My name is Meagan, and I am a birth mom. In 2010, in my second year of college, I discovered that I was pregnant. I was a teen and in a very new, long-distance relationship. To say I was devastated and confused was an understatement. I was not ready or prepared to raise a child. My boyfriend was in college working hard on his degree too. I felt scared and unprepared. I went to a clinic to hopefully get more information. The women that helped me that day were so incredibly caring and sweet. They confirmed my pregnancy, talked with me, and answered all of my questions. They gave me a bag of pamphlets with information, and I booked an appointment for an ultrasound. I left that office knowing that no matter what I decided, my life had changed forever. I told my family. Some were disappointed. Not everyone, though. I did have a lot of support. I spent some time thinking and decided that I could not terminate my pregnancy. I finished my semester and prepared to take a semester off. I did not want to fall far behind in college, so I signed up for three online classes to take while away from college and pregnant.

         Eventually, I met with an adoption agency to get more information. I immediately thought that adoption meant that I would never see my baby again, and that I would be looked down upon for the rest of my life. I knew without a doubt that I wanted to be in my son’s life. I was very worried that there was a chance I wouldn’t get to hear about how he was doing. That’s when my advocate explained to us more about open adoption, and how I would get pictures and letters and visitations. I was pleasantly surprised to learn that 95% adoptions have some openness, and most adoption agencies, including the one I was working with [in New York], actually spent most of their time educating both prospective adoptive parents and expectant parents that open adoption is statistically the healthiest way to make an adoption plan for both sets of parents and, more importantly, for the child. After their reinforcing how important open adoption was, I believed adoption might be the right choice for me.

        It wasn’t an overnight decision, but I knew this is what I wanted to do. The agency made me so comfortable and allowed me to make all the decisions on my own and to take as long as I needed. We looked through the family books my advocate gave us, and we picked two families to meet with. We didn’t mesh with the first family, but when we met with the second, it was as close to magic as I can explain. I felt like I had known them forever, I knew that these beautiful people were meant to raise the baby that I was growing inside me. It felt as right as if I planned the whole thing myself. We spent the remainder of my pregnancy getting to know this family better. Each time we left a meeting with them, I felt even better about this decision. They put my feelings above their own Every. Single. Time.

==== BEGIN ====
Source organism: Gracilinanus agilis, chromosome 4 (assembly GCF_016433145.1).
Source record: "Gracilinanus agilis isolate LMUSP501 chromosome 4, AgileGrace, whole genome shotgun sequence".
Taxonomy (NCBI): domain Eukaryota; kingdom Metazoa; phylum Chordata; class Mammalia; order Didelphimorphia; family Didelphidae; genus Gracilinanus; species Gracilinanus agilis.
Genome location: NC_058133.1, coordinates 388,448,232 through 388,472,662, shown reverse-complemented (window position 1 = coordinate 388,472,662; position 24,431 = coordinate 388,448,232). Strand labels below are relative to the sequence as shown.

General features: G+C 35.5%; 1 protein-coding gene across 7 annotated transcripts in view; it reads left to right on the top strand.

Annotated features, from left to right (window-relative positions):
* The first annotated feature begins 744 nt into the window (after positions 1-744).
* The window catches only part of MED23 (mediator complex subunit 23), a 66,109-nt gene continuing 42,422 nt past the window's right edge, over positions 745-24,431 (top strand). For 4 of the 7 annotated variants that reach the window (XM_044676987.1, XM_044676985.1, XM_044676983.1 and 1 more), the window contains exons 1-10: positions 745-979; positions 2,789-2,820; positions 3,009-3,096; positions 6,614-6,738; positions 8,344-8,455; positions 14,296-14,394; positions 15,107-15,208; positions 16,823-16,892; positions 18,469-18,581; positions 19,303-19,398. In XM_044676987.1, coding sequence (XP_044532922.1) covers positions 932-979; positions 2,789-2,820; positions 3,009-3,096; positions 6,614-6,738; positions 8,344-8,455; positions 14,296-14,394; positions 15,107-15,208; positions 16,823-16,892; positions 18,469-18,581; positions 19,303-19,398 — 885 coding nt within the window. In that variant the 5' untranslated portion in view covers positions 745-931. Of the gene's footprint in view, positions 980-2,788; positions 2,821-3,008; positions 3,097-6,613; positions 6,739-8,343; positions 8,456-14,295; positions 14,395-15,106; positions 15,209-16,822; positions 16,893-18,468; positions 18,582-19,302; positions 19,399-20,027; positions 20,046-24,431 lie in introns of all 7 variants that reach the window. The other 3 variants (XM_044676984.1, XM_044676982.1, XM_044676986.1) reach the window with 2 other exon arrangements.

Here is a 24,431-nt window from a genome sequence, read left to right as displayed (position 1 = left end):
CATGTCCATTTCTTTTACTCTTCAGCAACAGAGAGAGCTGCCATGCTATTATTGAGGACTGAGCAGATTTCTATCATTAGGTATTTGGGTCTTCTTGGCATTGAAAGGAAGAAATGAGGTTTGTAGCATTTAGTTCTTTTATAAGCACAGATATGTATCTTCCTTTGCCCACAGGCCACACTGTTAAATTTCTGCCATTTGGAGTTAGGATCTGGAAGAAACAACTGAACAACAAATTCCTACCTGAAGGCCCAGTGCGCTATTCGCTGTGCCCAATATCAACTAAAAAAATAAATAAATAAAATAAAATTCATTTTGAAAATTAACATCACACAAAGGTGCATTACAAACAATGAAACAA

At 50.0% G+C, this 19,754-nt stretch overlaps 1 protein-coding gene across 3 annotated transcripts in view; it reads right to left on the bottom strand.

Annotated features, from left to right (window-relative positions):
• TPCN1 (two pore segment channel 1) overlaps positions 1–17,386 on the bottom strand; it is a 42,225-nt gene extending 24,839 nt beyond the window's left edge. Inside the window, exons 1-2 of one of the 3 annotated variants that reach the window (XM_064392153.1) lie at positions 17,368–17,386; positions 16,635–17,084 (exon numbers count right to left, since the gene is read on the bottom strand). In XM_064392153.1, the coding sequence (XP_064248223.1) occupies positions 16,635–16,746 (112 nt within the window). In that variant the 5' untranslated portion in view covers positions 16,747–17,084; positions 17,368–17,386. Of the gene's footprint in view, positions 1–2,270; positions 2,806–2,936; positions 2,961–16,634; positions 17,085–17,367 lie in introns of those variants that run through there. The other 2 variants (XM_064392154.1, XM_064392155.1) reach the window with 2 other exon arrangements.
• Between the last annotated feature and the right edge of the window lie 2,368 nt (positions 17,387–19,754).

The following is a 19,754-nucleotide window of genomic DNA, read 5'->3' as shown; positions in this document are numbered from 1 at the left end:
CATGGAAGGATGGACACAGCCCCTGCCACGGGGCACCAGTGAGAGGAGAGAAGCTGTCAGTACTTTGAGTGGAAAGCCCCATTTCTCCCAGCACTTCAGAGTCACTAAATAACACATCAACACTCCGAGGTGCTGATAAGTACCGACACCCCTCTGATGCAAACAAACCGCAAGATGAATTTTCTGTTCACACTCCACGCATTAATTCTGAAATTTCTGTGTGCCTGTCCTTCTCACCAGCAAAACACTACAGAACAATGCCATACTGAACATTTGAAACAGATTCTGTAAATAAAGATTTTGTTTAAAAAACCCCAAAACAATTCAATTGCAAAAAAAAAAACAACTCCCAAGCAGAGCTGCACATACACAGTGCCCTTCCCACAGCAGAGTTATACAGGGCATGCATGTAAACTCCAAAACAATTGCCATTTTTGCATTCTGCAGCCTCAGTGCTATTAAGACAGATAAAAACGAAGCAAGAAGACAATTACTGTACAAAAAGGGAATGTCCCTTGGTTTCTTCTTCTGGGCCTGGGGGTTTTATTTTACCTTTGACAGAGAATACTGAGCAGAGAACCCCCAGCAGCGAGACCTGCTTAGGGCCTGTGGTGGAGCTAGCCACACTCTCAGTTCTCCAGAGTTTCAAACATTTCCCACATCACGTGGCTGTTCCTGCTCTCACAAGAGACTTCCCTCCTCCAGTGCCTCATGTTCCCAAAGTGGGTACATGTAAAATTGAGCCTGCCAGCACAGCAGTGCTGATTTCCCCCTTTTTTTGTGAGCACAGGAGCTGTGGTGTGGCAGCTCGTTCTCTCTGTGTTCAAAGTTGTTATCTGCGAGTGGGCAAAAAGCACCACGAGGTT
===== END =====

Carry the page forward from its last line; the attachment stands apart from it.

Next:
Sometime along the way, I realized that some of my family was sad for me. I remember having to explain to them that I didn’t see this decision as a loss. While I was emotional, I wasn’t overwhelmingly sad. I was excited. Excited to meet my baby, excited to see him grow and see what our unconventional family would look like. I had accepted a long time ago that my life would change, and I wanted it to be for the better. Many people didn’t expect me to feel this way. The day finally came, and after over 20 hours of labor, I got to meet my son.

        The few days I spent in the hospital were extremely hard. I don’t think I can put into words how hard it is to prepare to place this perfect baby that you spent 9 months with, with someone else. Yes, I still knew it was the right decision. I have never, to this day, ever doubted that. But actually doing it, ripped at my heart. We met with the family at the agency right from the hospital. I put our baby in his mother’s arms, and it was the most profound moment of my life. We all cried, but we laughed a lot too. They explained to me, and continue to explain to me that I gave them the greatest gift a person could give. The next few days were extremely hard. I was in pain both physically and emotionally. My advocate had me write a pro/con list of parenting vs. adoption months prior, and I leaned on that list, reassuring me this was the right decision. I knew it was true, but the longing you have, wanting to know what your baby is doing seemed instinctual. Every day got better and a few weeks later, I got to meet with them again. It was amazing. I got to hear all about his firsts. When we had to leave, I cried for a long time afterward. But, each visit after that I cried a little less. I always look forward to seeing them. It has been 10 years, and I know this is exactly how my life was supposed to turn out.